MALONE, 3 this fish painted, ) To exhibit fishes, either real or imaginary, was very common about the time of our author. So, in Jasper Maine's comedy of the City Match : .. Euter Bright, &c. hanging out the pi&ure of a strange fish."

This is the fifth jih now 6. That he hath shewn thus. It appears, from the books at Statiouers' Hall, that in 1604 was published, « A strange reporte of a monstrous fith, that appeared in the form of a woman from her waist upward, feene in the sea.»

So likewise in Churchyard's Prayse and Reporte of Maister Martyne Forboisher's Voyage to Meta 'Incognita, &c. bl. 1. 12mo. 1578 : • And marchyng backe, they found a straunge Fis deade, that had been cafte from the sea on the shore, who had a boane in his head like an Unicornc, whiche they brought awaye and presented to our Prince, when thei came home.» STLEVENS.

[ocr errors]


[ocr errors]
[ocr errors]

make a man;

any firange beast there makes a man: when they will not give a doit to relieve a lame beggar, they will lay out ten to see a dead Indian. Legg'd like a man! and his fins like arms! Warm, o'my troth ! I do now let loose my opinion, hold it no longer; this is no fish, but an

6 illander, that hath lately suffer'd by a thunder-bolt. (Thunder.) Alas! the form is come again: my best way is to creep under his gaberdine;' there is no

I make a man; ) That is make a man's fortune. So in A Midsummer Night's Dream: « we are all made men.JOHNSON. Again, in Ram-alley, or Merry Tricks, 1611:

-She's a wench 66 Was born to make us all. „ STEVENS.

- a dead Indian.) In a subsequent speech of Stephana, we have:6--savages and men of Inde; c. in Love's Labour's Lojt, rude and savage men of Inde;n and in K. Henry VIII. the porter alks the mob, if they think « some ftrange Indian, &c. is come to court.» Perhaps all these paisages allude to the Indians brought home by Sir Martin Frobisher.

Queen Elizabeth's original inftrudions to him (MS. now before me) » concerning his voyage to Cathaia, , &c. contain the following article:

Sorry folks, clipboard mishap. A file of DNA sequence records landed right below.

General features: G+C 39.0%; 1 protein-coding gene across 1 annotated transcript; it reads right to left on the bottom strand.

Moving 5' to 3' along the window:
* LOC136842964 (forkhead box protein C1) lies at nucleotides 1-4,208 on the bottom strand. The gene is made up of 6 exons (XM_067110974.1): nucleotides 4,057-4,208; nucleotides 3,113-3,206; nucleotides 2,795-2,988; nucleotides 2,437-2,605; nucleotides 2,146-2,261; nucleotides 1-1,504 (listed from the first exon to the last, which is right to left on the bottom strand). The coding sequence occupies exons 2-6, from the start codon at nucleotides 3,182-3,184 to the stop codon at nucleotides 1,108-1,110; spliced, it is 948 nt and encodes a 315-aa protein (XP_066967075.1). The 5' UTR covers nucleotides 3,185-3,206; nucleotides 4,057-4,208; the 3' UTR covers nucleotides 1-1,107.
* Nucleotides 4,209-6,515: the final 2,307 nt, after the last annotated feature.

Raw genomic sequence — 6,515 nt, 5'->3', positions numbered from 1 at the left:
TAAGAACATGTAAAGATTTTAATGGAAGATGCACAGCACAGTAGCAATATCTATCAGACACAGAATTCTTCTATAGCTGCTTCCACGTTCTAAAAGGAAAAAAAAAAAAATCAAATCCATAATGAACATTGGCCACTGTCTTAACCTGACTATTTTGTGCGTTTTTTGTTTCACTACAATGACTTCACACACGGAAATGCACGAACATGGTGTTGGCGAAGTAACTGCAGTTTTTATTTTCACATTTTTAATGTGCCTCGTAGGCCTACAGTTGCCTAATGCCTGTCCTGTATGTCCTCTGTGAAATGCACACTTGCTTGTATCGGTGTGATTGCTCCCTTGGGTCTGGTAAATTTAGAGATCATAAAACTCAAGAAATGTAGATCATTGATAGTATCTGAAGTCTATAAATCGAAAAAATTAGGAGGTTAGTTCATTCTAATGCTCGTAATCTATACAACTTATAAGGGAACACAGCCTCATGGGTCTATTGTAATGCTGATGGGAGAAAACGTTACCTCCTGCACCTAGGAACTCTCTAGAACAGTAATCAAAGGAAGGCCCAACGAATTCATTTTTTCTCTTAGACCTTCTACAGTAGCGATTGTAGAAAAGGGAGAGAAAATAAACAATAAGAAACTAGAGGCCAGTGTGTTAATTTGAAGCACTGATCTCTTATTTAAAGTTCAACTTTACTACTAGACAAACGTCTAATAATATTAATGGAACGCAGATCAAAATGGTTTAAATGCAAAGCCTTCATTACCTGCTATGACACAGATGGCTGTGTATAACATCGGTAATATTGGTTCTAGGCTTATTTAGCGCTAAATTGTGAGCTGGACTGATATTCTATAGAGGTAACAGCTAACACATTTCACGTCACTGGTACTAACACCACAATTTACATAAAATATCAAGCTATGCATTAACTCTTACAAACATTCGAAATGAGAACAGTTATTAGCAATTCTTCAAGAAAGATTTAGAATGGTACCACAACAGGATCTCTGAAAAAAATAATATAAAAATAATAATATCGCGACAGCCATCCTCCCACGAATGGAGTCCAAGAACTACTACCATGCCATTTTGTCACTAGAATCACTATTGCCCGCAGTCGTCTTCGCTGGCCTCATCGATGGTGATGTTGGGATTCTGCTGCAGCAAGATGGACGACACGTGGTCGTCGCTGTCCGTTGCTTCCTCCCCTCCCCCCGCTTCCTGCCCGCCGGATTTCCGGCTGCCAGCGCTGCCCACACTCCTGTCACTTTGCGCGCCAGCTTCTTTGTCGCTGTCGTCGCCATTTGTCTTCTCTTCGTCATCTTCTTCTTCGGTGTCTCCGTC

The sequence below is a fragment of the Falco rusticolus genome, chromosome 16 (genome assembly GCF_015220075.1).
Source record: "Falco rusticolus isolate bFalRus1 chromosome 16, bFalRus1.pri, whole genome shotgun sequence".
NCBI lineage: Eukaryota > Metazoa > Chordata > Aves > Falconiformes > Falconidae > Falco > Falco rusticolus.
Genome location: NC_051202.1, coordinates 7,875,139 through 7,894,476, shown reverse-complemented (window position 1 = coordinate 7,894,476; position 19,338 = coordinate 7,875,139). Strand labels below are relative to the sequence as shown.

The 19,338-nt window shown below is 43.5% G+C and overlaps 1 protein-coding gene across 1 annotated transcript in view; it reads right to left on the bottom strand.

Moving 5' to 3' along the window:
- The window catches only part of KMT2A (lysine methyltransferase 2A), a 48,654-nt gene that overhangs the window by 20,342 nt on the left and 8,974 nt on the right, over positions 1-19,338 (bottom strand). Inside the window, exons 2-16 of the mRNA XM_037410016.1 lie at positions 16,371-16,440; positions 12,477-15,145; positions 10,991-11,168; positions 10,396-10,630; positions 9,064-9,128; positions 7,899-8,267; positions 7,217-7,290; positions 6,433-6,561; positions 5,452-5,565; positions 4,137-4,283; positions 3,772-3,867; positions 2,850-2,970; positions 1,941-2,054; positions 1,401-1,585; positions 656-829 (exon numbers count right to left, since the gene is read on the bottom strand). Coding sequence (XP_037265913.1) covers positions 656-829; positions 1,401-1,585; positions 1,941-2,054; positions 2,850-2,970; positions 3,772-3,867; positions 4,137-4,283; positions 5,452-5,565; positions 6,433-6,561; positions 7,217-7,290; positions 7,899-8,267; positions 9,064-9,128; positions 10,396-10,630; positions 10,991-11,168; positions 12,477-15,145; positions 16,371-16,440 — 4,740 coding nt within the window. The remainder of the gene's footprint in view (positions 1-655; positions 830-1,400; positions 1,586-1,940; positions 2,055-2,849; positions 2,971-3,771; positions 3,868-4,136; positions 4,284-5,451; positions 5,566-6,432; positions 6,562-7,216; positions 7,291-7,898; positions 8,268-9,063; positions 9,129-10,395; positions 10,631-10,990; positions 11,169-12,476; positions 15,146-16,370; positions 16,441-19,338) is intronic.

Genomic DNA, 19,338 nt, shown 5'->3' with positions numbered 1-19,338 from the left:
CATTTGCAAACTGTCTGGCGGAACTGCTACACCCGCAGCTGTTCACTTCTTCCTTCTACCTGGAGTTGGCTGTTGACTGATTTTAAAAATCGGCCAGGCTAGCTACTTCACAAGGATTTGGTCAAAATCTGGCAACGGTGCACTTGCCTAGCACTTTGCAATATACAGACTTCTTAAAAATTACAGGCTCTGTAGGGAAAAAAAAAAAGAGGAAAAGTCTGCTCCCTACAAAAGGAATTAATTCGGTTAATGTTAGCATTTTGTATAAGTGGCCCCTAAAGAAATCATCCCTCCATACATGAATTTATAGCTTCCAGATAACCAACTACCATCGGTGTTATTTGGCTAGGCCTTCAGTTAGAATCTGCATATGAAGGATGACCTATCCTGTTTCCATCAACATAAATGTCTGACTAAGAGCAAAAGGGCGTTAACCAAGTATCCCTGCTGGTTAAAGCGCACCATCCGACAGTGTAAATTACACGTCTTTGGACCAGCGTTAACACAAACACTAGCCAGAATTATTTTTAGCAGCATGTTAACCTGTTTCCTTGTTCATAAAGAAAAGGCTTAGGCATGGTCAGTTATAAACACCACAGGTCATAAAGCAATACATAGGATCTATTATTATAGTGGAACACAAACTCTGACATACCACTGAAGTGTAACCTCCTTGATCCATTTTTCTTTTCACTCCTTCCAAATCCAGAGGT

You mall not bring aboue iii or ijii persons of that countrey, the which shall be of diuers ages, and shall be taken in such fort as you may best avoyde offence of that people.»

In the year 1577, "A descriptiou of the portrayture and shape of those strange kinde of people which the wurthie Mr. Martin Fourbouer brought into England in Ao. 1576,- was entered on the books of the Stationers' Company.

By Frobifher's First Voyage for the Discoverie of Cataya, bl. 1. 410. 1578, the face of the first savage taken by him is ascertained. " Whereupon when he founde himself in captiutie, for very choller and disdain he bit his tong in twaine within his mouth: notwithstanding, he died not thereof, but liued untill he came in Englande, and then he died of colde which he had taken at sea.»

STEEVENS. let loose my opinion, &c.) So, in Love's Labour's Loft: -Now you will be my purgation, and let me loofers

STEEVENS. 1 --- his gaberdine;) A gaberdine is properly the coarse frock



other shelter hereabout : Misery acquaints a man
with strange bedfellows: I will here shroud, till
the dregs of the storm be past.

Enter STEPHANO, singing; a bottle in his hand,
STE. I shall no more to sea, to sea,

Here frall I dye a-more;
This is a very scurvy tune to sing at a man's funeral :
Well, here's


The master, the swabber, the boatswain, and I,

The gunner, and his mate,
Lou'd Mall, Meg, and Marian and Margery,

But none of us card for Kate :
For she had a tongue with a tang,

Would cry to a sailor, Go, hang:
She lov'd not the savour of tar nor of pitch,
Yet a tailor might scratch her where-e'er jhe did itch:

Then to sea, boys, and let her go hang.
This is a scurvy tune too: But here's my comfort.

( Drinks.
Cal. Do not torment me: O!

STE. What's the matter? Have we devils here? Do you put tricks upon us with savages, and men of Inde? Ha! I have not 'scap'd drowning, to be afeard now of your four legs; for it hath been said,




or outward garment of a peasant. Spanish Gaberdina. So, in Look
about you, 1600 :

« I'll conjure his gaberdine. »
The gaberdine is still worn by the peasants in Sussex. STEEVENS.

It here however means, I believe, a loose felt cloak. Mintheu in his Dict. 1617, calls it « a rough Irish mantle, or horseman's

Gobar, Spaa. and Fr. Læna, i. e, vestis quæ super cætera vestimenta imponebatur. See also Cotgrave's Dict. in v. gabari, and gallevordine. MALONE.


[ocr errors]
[ocr errors][ocr errors]
« PreviousContinue »